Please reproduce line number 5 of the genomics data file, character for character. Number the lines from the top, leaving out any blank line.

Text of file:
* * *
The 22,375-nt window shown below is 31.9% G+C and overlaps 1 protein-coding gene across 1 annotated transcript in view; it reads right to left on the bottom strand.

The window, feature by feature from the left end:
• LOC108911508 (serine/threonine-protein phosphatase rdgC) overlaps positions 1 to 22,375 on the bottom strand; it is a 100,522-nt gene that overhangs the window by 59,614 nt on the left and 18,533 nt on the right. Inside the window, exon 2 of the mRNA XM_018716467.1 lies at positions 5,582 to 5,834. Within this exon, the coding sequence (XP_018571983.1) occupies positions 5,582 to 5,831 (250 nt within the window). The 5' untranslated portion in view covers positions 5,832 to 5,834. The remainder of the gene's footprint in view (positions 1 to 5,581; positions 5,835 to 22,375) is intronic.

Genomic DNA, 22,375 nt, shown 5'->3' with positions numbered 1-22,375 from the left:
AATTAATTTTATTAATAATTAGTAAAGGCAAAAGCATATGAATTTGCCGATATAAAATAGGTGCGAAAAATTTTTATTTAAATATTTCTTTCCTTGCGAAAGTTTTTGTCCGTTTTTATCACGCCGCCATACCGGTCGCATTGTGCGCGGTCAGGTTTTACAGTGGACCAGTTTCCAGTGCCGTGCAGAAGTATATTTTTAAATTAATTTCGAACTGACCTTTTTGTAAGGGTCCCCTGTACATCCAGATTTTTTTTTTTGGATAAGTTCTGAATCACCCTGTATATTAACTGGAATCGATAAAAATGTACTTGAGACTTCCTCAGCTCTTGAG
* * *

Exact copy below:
AATTAATTTTATTAATAATTAGTAAAGGCAAAAGCATATGAATTTGCCGATATAAAATAGGTGCGAAAAATTTTTATTTAAATATTTCTTTCCTTGCGAAAGTTTTTGTCCGTTTTTATCACGCCGCCATACCGGTCGCATTGTGCGCGGTCAGGTTTTACAGTGGACCAGTTTCCAGTGCCGTGCAGAAGTATATTTTTAAATTAATTTCGAACTGACCTTTTTGTAAGGGTCCCCTGTACATCCAGATTTTTTTTTTTGGATAAGTTCTGAATCACCCTGTATATTAACTGGAATCGATAAAAATGTACTTGAGACTTCCTCAGCTCTTGAG